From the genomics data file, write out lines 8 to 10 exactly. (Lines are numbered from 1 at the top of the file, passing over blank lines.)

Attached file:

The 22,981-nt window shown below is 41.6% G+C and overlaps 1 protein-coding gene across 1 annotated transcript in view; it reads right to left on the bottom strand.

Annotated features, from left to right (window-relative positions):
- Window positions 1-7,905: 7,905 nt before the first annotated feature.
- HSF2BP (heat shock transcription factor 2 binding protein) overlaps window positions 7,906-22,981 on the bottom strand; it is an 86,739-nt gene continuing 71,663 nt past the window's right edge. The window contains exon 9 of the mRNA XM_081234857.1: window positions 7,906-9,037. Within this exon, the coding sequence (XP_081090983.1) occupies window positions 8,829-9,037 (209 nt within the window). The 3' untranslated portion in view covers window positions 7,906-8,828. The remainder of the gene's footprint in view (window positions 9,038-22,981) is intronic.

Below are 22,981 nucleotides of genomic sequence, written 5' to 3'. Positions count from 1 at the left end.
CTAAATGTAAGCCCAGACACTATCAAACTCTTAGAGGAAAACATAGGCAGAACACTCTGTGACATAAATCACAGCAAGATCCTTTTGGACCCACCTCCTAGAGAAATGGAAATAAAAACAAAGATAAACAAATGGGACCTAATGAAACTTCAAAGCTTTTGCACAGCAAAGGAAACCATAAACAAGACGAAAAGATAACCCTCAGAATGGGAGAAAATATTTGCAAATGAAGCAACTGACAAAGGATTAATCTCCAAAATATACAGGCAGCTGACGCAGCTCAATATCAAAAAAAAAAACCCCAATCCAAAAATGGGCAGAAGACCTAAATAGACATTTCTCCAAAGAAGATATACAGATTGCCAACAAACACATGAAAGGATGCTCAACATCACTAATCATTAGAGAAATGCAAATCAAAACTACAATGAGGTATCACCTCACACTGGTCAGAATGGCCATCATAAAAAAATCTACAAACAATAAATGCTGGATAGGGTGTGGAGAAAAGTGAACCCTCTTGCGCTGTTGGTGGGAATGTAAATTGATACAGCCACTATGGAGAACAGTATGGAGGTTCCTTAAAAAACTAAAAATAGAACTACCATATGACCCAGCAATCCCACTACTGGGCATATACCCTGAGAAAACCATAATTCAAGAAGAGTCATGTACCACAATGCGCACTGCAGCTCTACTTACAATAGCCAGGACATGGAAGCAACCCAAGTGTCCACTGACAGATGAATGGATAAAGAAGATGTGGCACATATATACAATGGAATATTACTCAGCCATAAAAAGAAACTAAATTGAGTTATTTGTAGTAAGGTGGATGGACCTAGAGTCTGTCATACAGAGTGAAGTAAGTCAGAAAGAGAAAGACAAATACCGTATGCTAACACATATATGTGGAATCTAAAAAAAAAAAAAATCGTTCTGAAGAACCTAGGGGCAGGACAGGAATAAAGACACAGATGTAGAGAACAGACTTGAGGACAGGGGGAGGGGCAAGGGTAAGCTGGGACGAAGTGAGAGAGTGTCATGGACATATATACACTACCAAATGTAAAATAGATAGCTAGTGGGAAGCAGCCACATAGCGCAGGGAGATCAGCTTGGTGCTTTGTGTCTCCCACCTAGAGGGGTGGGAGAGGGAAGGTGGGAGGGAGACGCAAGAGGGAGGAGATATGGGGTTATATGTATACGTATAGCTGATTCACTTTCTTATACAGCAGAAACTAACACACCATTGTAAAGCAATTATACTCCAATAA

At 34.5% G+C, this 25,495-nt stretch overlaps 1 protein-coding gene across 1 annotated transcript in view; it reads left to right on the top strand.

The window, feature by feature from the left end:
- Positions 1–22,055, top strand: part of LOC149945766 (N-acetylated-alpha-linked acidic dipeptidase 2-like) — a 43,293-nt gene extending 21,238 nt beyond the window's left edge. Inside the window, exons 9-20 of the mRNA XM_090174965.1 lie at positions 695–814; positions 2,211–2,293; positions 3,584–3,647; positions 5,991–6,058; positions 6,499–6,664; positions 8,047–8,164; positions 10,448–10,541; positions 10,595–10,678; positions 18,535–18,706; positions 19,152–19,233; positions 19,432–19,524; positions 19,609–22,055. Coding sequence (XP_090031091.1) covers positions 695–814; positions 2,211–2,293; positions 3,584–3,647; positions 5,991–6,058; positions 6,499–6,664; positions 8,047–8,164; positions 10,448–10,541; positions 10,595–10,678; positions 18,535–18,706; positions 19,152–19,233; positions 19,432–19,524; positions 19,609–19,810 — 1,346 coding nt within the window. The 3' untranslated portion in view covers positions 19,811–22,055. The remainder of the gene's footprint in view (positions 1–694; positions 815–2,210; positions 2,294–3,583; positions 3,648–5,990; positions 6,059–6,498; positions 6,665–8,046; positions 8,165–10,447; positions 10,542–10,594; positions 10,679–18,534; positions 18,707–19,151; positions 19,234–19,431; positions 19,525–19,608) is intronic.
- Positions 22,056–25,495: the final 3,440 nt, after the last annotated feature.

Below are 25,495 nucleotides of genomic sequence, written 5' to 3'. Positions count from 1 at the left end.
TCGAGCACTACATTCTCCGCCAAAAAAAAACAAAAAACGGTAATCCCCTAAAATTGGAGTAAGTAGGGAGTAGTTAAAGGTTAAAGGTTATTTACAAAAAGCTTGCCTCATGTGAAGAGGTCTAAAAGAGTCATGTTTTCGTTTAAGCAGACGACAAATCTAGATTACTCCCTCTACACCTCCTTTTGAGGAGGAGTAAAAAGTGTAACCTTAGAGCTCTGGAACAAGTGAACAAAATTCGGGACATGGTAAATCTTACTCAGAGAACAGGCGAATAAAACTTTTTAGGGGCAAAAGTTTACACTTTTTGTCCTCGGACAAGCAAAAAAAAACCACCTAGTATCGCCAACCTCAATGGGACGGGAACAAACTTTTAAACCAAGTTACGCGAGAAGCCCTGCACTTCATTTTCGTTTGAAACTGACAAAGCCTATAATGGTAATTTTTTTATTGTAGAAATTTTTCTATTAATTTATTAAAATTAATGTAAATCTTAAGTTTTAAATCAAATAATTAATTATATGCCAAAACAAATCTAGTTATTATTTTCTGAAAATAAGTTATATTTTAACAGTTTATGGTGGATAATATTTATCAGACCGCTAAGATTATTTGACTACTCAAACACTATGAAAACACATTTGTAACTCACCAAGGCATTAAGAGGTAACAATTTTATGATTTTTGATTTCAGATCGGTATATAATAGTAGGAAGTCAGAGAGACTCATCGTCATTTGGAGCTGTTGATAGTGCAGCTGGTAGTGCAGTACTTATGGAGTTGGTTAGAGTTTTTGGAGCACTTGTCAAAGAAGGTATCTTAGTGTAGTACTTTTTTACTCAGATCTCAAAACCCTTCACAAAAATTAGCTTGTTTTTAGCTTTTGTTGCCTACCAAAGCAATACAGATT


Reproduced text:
The window, feature by feature from the left end:
- Positions 1–22,055, top strand: part of LOC149945766 (N-acetylated-alpha-linked acidic dipeptidase 2-like) — a 43,293-nt gene extending 21,238 nt beyond the window's left edge. Inside the window, exons 9-20 of the mRNA XM_090174965.1 lie at positions 695–814; positions 2,211–2,293; positions 3,584–3,647; positions 5,991–6,058; positions 6,499–6,664; positions 8,047–8,164; positions 10,448–10,541; positions 10,595–10,678; positions 18,535–18,706; positions 19,152–19,233; positions 19,432–19,524; positions 19,609–22,055. Coding sequence (XP_090031091.1) covers positions 695–814; positions 2,211–2,293; positions 3,584–3,647; positions 5,991–6,058; positions 6,499–6,664; positions 8,047–8,164; positions 10,448–10,541; positions 10,595–10,678; positions 18,535–18,706; positions 19,152–19,233; positions 19,432–19,524; positions 19,609–19,810 — 1,346 coding nt within the window. The 3' untranslated portion in view covers positions 19,811–22,055. The remainder of the gene's footprint in view (positions 1–694; positions 815–2,210; positions 2,294–3,583; positions 3,648–5,990; positions 6,059–6,498; positions 6,665–8,046; positions 8,165–10,447; positions 10,542–10,594; positions 10,679–18,534; positions 18,707–19,151; positions 19,234–19,431; positions 19,525–19,608) is intronic.
- Positions 22,056–25,495: the final 3,440 nt, after the last annotated feature.